Local churches, ideally, are places of unity: striving to affirm their members’ shared identity and create a sense of belonging, whether through potlucks, small groups, or doctrinal statements. They also can be places of great diversity—points of intersection where distinctions in culture, history, and even belief can lead to friction or celebration (or, more often than not, both).

For some church members, that diversity can be a frightening obstacle, prompting them to wall themselves off and hunker down in cultural and theological foxholes. For leaders like Chris Castaldo, though, the church’s variety is an invitation to charitable dialogue—especially between Protestants and Catholics.

A Long Island native, Castaldo was born and raised a Catholic before converting to Protestantism. He now serves as lead pastor of Naperville, Illinois’s New Covenant Church; however, “equipping evangelicals for constructive interaction with Catholic friends and loved ones,” as his site states, has long been a centerpiece of his ministry.

We asked Castaldo to share what he’s learned about bridging the Protestant-Catholic divide. Here’s what he had to say:

We read in John 1:14 that Jesus came full of grace and truth. So often, when we sit down with Catholic family and friends to discuss faith, we fall off one side of the horse or the other: We’re either foaming-at-the-mouth pit bulls going for the jugular, or we’re so open-minded that our brains fall out. I think that our opportunity, our calling, is to be people of theological integrity who articulate clearly and cogently what the Bible teaches, and at the same time, just as we take the Bible seriously, to take people seriously—to see the image of God in them and relate to them with the utmost respect.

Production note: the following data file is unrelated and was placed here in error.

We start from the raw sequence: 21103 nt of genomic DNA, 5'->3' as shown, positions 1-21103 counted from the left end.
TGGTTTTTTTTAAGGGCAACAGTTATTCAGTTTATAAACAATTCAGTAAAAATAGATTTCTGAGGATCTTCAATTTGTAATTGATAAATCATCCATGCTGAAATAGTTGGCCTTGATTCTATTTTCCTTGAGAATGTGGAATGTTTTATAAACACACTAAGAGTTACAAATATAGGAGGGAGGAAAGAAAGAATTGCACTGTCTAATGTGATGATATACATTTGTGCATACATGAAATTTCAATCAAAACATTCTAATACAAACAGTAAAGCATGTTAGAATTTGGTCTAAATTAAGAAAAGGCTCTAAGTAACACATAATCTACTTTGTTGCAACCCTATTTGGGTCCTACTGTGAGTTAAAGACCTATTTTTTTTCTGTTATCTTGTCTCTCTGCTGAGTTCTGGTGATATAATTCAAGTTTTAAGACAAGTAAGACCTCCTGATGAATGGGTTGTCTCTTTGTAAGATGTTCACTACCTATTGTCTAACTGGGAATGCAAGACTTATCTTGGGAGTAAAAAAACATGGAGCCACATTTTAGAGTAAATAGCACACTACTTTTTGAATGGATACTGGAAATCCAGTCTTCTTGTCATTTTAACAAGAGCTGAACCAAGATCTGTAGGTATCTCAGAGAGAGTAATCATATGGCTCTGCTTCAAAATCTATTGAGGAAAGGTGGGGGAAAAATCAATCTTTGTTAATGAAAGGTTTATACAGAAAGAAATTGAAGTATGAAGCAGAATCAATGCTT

Talking about the gospel does not presume what’s happening in the heart of the person with whom you’re speaking. When we get together with our evangelical Protestant brothers and sisters each Sunday, we need to proclaim the gospel to one another—and, in fact, whenever you and I raise our heads from our pillows each morning, we must preach the gospel to ourselves. To say that we are going to talk about the gospel to someone is not a commentary on the nature of that person’s faith as much as it is a statement about who we are as people of the gospel.

You don’t have to win the argument. I think there’s this underlying assumption that for us to be faithful Protestants or faithful Christians, we need to forcefully argue against the teaching of Rome, the Catholic Church, to demonstrate the facticity of the gospel. I would say it’s the spirit of God who works in someone’s heart, and your job is to love that person and to communicate biblical truth in ways that are honest, in ways that are respectful. Don’t allow yourself to be duped into thinking that it’s your apologetic prowess that’s going to bring that person to Christ, because it’s not. It’s going to be your authentic love.

On this week’s episode of The Calling, join CT managing editor Richard Clark as Castaldo tells him about his unexpected conversion, why he once gate-crashed a bishop’s funeral, and how evangelicals can reflect Christ’s grace and truth in their relationships with their Catholic neighbors.

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The Calling is produced by Richard Clark and Cray Allred.

Theme music by Lee Rosevere, used under Creative Commons 4.0.